I really enjoyed this story by debut author Joan Haig. It conjured up a real sense of place in both Scotland and India. I love stories that cross genres. This provides an intriguing balance of family drama, real-world adventure and mystery mixed with magical realism. It is filled with some great description and action, with several twists and turns to keep your attention. There are also some important messages about family and what it means to belong. I would highly recommend for children aged 9+ years.
Lal and his brother Dilip have recently moved to Scotland with their mum, dad and Naniji from India. They are homesick. Their parents bought the house from an old lady together with the furniture. One day Dilip finds the tiger skin rug in the living room is real, and can magic into a real talking tiger.
“Something – what was it? – was rippling, across the tiger skin, rippling from underneath it. The ripples were growing…” (p21)
The tiger needs their help to unravel some secrets and honour an old promise and in return for their help he promised to take them home. This takes them on a journey first to a closed-down auction house near Waterloo station, then to Coventry in search of a professor and onto India, as it turns out the professor is at a conference there.
There is a wonderful part in the first few chapters where local girl Jenny confuses the Scottish for ‘lassie’ (a girls or young woman) with the Indian drink ‘lassi’ (an Indian yogurt drink). The way that the author handles this helps the reader understand what it might be like to be in a new place and to explore ideas relating to belonging.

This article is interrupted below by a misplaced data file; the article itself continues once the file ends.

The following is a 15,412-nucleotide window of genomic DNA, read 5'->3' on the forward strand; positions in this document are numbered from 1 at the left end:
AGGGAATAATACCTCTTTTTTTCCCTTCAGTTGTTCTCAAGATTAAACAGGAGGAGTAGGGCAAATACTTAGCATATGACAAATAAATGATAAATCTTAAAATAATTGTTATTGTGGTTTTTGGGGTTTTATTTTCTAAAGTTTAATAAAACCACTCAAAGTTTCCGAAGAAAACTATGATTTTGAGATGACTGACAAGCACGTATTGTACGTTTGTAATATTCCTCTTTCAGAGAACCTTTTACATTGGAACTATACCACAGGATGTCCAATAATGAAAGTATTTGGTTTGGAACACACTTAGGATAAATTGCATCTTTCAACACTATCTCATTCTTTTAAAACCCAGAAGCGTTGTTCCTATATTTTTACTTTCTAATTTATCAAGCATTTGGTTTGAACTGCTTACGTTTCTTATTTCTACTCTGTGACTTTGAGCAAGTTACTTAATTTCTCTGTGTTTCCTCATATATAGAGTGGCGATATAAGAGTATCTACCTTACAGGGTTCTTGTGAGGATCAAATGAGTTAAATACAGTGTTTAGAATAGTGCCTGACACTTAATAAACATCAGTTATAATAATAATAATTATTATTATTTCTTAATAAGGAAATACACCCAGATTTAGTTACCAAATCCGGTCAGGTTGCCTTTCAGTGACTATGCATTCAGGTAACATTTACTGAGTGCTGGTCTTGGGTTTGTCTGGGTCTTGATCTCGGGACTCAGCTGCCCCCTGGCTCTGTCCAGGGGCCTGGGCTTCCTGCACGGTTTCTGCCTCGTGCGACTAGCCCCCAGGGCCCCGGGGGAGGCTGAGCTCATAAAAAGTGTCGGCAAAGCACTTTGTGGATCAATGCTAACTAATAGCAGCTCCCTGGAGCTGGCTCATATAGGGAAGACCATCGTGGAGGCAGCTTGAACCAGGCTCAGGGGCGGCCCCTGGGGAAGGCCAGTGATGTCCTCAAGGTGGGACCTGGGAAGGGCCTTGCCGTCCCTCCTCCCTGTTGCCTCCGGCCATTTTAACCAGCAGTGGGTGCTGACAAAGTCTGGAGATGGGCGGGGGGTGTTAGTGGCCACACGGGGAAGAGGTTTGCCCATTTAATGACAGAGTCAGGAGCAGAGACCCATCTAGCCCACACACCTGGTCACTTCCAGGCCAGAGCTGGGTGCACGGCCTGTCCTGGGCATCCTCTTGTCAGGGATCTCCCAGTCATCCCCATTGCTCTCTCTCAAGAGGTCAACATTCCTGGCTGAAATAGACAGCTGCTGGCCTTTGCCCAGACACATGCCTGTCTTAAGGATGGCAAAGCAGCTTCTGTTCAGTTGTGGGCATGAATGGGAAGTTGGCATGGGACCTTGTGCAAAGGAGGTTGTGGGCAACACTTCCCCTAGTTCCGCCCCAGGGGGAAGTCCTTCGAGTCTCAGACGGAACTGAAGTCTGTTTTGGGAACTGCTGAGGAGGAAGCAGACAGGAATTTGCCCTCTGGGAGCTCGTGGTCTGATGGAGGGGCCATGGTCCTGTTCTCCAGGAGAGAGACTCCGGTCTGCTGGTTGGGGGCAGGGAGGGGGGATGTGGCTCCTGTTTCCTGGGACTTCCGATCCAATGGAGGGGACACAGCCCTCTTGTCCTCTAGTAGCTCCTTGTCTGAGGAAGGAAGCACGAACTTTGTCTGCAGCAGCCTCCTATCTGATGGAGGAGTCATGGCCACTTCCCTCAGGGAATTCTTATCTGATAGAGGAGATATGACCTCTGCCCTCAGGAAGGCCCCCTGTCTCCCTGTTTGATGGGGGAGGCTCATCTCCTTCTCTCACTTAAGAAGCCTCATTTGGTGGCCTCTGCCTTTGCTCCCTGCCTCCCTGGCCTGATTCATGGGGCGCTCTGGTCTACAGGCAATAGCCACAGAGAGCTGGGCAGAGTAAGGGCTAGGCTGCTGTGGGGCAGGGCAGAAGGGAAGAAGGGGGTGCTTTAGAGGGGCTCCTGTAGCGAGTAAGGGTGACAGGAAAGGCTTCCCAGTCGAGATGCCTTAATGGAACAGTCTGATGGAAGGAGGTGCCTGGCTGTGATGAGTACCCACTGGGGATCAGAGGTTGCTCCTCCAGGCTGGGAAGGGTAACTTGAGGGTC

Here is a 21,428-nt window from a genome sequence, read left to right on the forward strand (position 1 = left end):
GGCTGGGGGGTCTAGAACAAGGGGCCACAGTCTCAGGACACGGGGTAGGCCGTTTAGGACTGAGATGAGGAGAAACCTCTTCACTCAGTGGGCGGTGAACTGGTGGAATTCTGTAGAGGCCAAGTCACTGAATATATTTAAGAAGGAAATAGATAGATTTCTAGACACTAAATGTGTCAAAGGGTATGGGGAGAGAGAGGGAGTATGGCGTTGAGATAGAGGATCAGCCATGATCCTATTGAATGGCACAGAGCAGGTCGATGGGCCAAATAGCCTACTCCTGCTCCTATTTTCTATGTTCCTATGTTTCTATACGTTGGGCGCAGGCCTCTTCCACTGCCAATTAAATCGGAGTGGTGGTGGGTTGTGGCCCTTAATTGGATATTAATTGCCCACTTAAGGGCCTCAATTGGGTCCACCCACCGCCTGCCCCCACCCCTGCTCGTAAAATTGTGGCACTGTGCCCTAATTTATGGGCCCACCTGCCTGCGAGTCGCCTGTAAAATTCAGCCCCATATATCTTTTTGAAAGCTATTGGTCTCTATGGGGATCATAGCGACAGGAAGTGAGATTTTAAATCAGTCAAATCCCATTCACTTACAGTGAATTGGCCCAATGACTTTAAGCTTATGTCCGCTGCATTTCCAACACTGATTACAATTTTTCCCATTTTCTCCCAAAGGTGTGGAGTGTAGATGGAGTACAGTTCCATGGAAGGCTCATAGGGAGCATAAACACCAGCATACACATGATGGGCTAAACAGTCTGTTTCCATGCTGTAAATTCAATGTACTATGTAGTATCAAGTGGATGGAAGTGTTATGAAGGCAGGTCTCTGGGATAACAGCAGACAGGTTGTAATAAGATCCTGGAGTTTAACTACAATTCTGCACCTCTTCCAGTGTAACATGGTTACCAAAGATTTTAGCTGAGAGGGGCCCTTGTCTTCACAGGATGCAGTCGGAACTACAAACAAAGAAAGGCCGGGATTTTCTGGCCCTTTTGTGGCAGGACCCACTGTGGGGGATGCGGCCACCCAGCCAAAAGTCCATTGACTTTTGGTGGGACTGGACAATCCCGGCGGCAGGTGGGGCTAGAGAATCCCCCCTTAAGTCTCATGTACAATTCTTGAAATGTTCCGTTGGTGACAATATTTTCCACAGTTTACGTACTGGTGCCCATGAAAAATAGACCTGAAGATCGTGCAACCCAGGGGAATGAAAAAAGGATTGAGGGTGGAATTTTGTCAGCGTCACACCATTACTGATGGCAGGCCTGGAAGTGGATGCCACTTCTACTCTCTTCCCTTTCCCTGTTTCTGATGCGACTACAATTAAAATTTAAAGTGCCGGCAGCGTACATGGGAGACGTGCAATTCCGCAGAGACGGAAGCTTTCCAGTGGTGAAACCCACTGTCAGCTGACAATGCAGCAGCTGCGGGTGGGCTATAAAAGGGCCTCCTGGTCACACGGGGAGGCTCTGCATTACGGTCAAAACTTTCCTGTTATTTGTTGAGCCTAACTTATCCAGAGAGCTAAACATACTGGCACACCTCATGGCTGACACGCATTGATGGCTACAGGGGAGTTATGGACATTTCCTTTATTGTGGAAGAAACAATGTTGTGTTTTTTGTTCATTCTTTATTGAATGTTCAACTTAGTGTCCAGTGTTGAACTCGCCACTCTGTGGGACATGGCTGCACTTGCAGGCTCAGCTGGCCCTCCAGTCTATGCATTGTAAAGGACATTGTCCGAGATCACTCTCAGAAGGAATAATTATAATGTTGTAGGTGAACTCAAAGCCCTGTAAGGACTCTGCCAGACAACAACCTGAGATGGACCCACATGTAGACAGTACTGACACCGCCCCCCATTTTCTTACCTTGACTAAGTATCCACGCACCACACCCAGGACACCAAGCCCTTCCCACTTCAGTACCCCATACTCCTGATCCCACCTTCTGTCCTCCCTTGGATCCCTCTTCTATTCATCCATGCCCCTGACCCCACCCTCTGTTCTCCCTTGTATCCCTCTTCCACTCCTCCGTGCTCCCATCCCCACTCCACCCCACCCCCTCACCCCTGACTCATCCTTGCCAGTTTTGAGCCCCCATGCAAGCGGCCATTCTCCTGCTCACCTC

“My lassi filled me with happiness – cardamom, brown sugar and Indian sea-sides; tangy tastes of things I missed, the sweet and sour of home. Jenny liked her milkshake and gulped it down: maybe she was OK, after all.” (p19)
You do have to take a little leap in the part where they fly on a magic tiger rug all the way to India! But, once in India descriptions make you feel like you are really there. The shift to India has been made easier for the reader by the author’s decision to start the story in Scotland. This means the reader experiences India through the eyes of a child who knows it well but whom is also delighted to return. Which somehow makes it feel less foreign (for those that don’t know India) Though even Lal discovers there he has things to learn about the contrasts between the rich and the poor in India.
The children finally track down Menko Chatterjee (the University professor). and he and the children return to the Indian forest where he grew up. For a truly special ending and a few final twists. Danger still lurks and will the tiger get to complete his mission? You will have to read it to find out!
You can read my chat with the author here
You can buy the book from Cranachan publishers here.